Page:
31 December 2017

Passing On the Past

As I've mentioned, I grew up on a farm in North East Kansas. About 20 years ago, I was living in the city with my Cuter & Shorter Half and our children, who were young teenagers. We lived just a short drive from the US National Agricultural Center and Hall of Fame, a museum and educational facility in Bonner Springs, Kansas, the C&SH's hometown.

I decided to take the children to the 'Ag Hall' as it's called in the area, to give them an idea of what my life had been like as a boy. I often joke that I didn't grow up in the 1950s and 60s, but much earlier. My family still clung to many of the older ways of the farm.

As I said in my post, The Vagaries of Diet,
I was raised on a farm in Northeast Kansas. We kept cattle, hogs, and chickens. Every year, I helped butcher a steer and a hog. I also got to pluck the feathers of lots of chickens after Mum or my Grandmother chopped their heads off.  Most of the meat was taken into town to the cold storage locker, but Mum and Grandma always canned some beef, parboiling it, adding tallow, and sterilising the jars. That was just in case we got snowed in and couldn't make it to town! We rendered the pork trimmings into lard, and I got to eat a few of the cracklings, the very deep fat fried scraps of meat left after the liquid lard had been pressed out. We stuffed our own sausage in sheep guts we bought at the locker. It was smoked in a 55 gallon drum, and then hung in the 'big pantry', a large walk-in closet/small room off my bed room.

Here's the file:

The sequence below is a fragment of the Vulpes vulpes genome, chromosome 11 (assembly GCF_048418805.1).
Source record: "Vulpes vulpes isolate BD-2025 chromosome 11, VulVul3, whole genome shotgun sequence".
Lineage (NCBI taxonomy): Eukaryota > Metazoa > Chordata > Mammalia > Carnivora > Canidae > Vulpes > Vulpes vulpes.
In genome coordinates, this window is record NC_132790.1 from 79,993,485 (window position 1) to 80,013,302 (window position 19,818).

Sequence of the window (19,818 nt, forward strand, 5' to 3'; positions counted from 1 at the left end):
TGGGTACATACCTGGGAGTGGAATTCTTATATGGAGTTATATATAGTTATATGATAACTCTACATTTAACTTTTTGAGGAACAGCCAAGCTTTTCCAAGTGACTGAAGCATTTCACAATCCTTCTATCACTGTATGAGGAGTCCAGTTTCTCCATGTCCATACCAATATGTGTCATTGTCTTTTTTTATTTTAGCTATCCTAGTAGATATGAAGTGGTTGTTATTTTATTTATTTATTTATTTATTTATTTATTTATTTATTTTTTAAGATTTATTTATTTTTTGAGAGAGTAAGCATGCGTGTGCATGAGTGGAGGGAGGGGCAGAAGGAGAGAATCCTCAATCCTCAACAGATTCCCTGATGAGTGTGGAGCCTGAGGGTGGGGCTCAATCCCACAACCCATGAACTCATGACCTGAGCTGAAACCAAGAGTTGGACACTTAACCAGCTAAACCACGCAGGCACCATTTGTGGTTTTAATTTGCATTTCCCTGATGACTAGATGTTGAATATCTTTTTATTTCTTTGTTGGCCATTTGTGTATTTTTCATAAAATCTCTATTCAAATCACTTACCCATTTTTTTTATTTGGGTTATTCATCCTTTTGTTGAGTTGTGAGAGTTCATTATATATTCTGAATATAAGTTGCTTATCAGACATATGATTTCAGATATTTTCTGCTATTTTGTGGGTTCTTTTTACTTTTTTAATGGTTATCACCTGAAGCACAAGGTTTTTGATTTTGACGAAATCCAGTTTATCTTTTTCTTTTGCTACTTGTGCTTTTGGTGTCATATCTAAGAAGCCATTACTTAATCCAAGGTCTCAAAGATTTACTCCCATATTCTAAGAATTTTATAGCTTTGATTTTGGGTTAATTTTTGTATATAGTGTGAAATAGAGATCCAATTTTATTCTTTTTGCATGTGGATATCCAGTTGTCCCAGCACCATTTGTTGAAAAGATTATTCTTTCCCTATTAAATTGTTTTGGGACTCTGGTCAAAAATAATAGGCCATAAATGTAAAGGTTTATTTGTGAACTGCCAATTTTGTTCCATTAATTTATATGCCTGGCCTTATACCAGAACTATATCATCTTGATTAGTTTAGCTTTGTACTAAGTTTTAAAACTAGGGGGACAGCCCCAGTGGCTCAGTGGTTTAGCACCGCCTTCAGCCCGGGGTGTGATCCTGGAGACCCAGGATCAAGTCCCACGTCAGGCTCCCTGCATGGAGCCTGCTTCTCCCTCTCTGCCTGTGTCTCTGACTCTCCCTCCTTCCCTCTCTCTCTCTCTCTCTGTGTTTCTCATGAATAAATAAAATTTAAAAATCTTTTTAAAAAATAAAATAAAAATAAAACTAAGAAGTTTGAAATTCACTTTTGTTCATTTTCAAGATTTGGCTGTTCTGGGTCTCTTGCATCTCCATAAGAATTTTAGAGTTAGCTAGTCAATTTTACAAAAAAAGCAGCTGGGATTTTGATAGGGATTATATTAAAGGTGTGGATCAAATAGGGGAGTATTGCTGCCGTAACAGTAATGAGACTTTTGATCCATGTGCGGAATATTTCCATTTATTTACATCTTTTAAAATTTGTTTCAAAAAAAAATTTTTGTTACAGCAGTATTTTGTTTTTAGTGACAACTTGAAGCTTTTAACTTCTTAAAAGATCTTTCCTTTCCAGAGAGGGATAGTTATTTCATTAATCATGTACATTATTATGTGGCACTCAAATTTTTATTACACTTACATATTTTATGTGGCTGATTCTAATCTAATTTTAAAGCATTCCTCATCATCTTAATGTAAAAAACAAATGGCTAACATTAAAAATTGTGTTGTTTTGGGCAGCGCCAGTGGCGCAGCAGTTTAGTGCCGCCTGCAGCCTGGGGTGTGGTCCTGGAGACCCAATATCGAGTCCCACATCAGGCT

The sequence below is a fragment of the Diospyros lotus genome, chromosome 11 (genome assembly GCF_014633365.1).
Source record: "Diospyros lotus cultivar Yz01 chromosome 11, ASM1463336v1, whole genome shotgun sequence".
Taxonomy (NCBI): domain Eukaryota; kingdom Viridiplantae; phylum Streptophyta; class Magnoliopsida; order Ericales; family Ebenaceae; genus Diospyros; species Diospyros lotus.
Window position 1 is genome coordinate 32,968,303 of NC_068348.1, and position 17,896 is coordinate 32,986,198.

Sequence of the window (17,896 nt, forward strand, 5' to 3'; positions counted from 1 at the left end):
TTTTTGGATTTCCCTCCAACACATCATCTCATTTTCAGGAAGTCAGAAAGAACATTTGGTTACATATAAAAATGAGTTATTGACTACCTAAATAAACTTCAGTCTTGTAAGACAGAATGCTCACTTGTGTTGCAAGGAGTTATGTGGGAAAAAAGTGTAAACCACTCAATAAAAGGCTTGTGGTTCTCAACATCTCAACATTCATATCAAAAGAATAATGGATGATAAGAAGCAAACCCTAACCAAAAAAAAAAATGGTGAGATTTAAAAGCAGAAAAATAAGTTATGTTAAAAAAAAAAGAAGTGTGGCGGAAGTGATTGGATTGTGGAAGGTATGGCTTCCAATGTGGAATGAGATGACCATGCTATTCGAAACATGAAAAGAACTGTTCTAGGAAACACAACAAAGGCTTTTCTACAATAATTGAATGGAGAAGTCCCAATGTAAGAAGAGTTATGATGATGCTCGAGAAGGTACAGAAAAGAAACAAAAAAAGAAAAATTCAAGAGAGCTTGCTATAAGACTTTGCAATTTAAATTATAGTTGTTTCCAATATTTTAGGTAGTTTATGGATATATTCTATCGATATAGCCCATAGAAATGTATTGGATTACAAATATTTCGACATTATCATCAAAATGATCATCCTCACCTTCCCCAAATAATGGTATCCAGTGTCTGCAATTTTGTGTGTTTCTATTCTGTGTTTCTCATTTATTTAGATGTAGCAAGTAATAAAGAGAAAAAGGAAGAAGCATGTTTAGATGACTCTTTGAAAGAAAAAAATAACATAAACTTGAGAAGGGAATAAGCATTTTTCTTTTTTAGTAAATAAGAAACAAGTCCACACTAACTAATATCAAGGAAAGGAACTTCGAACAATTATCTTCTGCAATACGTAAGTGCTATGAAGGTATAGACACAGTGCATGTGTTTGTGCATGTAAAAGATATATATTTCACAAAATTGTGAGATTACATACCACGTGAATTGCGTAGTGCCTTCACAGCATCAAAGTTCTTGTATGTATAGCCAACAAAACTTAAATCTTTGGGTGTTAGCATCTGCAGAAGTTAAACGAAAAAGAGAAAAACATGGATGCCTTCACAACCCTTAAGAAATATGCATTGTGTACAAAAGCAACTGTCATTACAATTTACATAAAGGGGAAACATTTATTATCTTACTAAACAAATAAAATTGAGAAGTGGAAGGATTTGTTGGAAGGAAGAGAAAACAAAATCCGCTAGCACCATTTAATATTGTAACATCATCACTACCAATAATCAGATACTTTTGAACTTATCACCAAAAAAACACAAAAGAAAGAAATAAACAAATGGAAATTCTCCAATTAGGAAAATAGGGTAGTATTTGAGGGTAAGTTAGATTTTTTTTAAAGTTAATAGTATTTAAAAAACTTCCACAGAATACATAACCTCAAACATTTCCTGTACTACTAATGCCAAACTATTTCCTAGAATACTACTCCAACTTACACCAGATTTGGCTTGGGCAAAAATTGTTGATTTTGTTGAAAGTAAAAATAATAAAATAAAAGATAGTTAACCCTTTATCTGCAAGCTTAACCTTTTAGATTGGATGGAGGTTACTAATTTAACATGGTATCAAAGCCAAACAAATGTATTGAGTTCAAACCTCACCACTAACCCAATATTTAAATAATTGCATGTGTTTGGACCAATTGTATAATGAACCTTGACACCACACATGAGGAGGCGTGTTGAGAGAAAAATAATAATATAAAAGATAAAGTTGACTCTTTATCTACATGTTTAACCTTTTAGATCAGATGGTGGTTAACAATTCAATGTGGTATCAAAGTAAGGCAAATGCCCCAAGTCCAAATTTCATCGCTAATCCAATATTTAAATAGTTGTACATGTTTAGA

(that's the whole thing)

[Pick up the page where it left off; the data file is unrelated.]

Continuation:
We still had a small patch of corn that we harvested by hand. It was immediately north of the farmstead, and acted as a snow break in the winter, catching the snow that would otherwise drift around the buildings.

Amongst the items in the Ag Hall Museum was a corn shucking hook. It is used to rip the husk off the ear of corn, which you then snap from the husk and throw in the wagon.

It also exhibited a hand corn planter, which we used to plant the sweet corn in our (very large) garden. It is a device which has two upright, flat boards, hinged together at the bottom by metal nose-pieces. A seed can was attached to one board, and handles were set on the top of both. To use, the handles were held apart, the nose stuck into the ground, and the handles were pushed together to open the bill and released the seed. Other variations existed, but all designs operated on the same principle.

And, occasionally, if we just need a bit of corn shelled, for chicken feed or such, we used a hand cranked corn sheller, which was also on exhibit.

As we walked by each item, I asked the youngsters to guess what it was. Their batting average was .000! I enjoyed explaining each one to them and its uses. I doubt they enjoyed it as much as I did, but I hope they learned something!

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